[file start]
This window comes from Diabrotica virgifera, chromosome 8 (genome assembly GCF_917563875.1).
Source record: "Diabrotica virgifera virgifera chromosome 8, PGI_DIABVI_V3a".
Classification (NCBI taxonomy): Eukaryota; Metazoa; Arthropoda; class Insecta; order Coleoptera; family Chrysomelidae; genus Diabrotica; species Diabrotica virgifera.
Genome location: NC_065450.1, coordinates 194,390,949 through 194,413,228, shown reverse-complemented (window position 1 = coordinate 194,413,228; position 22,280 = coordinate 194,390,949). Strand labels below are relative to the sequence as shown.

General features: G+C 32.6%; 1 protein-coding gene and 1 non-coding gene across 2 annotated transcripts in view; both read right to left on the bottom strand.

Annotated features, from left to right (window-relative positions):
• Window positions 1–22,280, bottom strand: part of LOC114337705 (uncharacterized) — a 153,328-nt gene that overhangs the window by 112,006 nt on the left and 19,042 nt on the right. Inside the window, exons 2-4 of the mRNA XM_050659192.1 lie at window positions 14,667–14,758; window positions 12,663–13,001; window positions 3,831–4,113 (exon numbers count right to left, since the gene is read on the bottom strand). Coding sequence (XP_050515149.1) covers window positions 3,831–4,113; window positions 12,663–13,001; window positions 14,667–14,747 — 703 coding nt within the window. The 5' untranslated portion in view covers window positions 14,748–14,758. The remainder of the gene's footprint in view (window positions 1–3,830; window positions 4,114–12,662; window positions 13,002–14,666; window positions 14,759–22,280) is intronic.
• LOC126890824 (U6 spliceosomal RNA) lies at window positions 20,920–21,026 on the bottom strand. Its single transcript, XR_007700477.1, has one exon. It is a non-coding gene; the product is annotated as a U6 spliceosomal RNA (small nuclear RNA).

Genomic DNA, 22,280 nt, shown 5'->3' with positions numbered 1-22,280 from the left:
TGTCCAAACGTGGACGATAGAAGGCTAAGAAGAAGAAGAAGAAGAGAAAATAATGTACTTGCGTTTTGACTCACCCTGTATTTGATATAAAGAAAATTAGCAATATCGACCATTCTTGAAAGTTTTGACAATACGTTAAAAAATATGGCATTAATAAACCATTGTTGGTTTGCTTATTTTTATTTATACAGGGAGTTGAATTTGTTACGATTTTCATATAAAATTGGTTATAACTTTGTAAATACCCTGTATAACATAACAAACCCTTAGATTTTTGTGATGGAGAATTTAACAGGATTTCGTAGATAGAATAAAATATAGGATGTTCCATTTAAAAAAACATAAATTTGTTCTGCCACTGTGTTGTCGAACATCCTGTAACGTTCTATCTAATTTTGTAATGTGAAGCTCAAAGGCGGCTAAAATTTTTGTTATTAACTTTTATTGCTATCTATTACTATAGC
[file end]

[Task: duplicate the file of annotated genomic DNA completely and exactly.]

This window comes from Diabrotica virgifera, chromosome 8 (genome assembly GCF_917563875.1).
Source record: "Diabrotica virgifera virgifera chromosome 8, PGI_DIABVI_V3a".
Classification (NCBI taxonomy): Eukaryota; Metazoa; Arthropoda; class Insecta; order Coleoptera; family Chrysomelidae; genus Diabrotica; species Diabrotica virgifera.
Genome location: NC_065450.1, coordinates 194,390,949 through 194,413,228, shown reverse-complemented (window position 1 = coordinate 194,413,228; position 22,280 = coordinate 194,390,949). Strand labels below are relative to the sequence as shown.

General features: G+C 32.6%; 1 protein-coding gene and 1 non-coding gene across 2 annotated transcripts in view; both read right to left on the bottom strand.

Annotated features, from left to right (window-relative positions):
• Window positions 1–22,280, bottom strand: part of LOC114337705 (uncharacterized) — a 153,328-nt gene that overhangs the window by 112,006 nt on the left and 19,042 nt on the right. Inside the window, exons 2-4 of the mRNA XM_050659192.1 lie at window positions 14,667–14,758; window positions 12,663–13,001; window positions 3,831–4,113 (exon numbers count right to left, since the gene is read on the bottom strand). Coding sequence (XP_050515149.1) covers window positions 3,831–4,113; window positions 12,663–13,001; window positions 14,667–14,747 — 703 coding nt within the window. The 5' untranslated portion in view covers window positions 14,748–14,758. The remainder of the gene's footprint in view (window positions 1–3,830; window positions 4,114–12,662; window positions 13,002–14,666; window positions 14,759–22,280) is intronic.
• LOC126890824 (U6 spliceosomal RNA) lies at window positions 20,920–21,026 on the bottom strand. Its single transcript, XR_007700477.1, has one exon. It is a non-coding gene; the product is annotated as a U6 spliceosomal RNA (small nuclear RNA).

Genomic DNA, 22,280 nt, shown 5'->3' with positions numbered 1-22,280 from the left:
TGTCCAAACGTGGACGATAGAAGGCTAAGAAGAAGAAGAAGAAGAGAAAATAATGTACTTGCGTTTTGACTCACCCTGTATTTGATATAAAGAAAATTAGCAATATCGACCATTCTTGAAAGTTTTGACAATACGTTAAAAAATATGGCATTAATAAACCATTGTTGGTTTGCTTATTTTTATTTATACAGGGAGTTGAATTTGTTACGATTTTCATATAAAATTGGTTATAACTTTGTAAATACCCTGTATAACATAACAAACCCTTAGATTTTTGTGATGGAGAATTTAACAGGATTTCGTAGATAGAATAAAATATAGGATGTTCCATTTAAAAAAACATAAATTTGTTCTGCCACTGTGTTGTCGAACATCCTGTAACGTTCTATCTAATTTTGTAATGTGAAGCTCAAAGGCGGCTAAAATTTTTGTTATTAACTTTTATTGCTATCTATTACTATAGC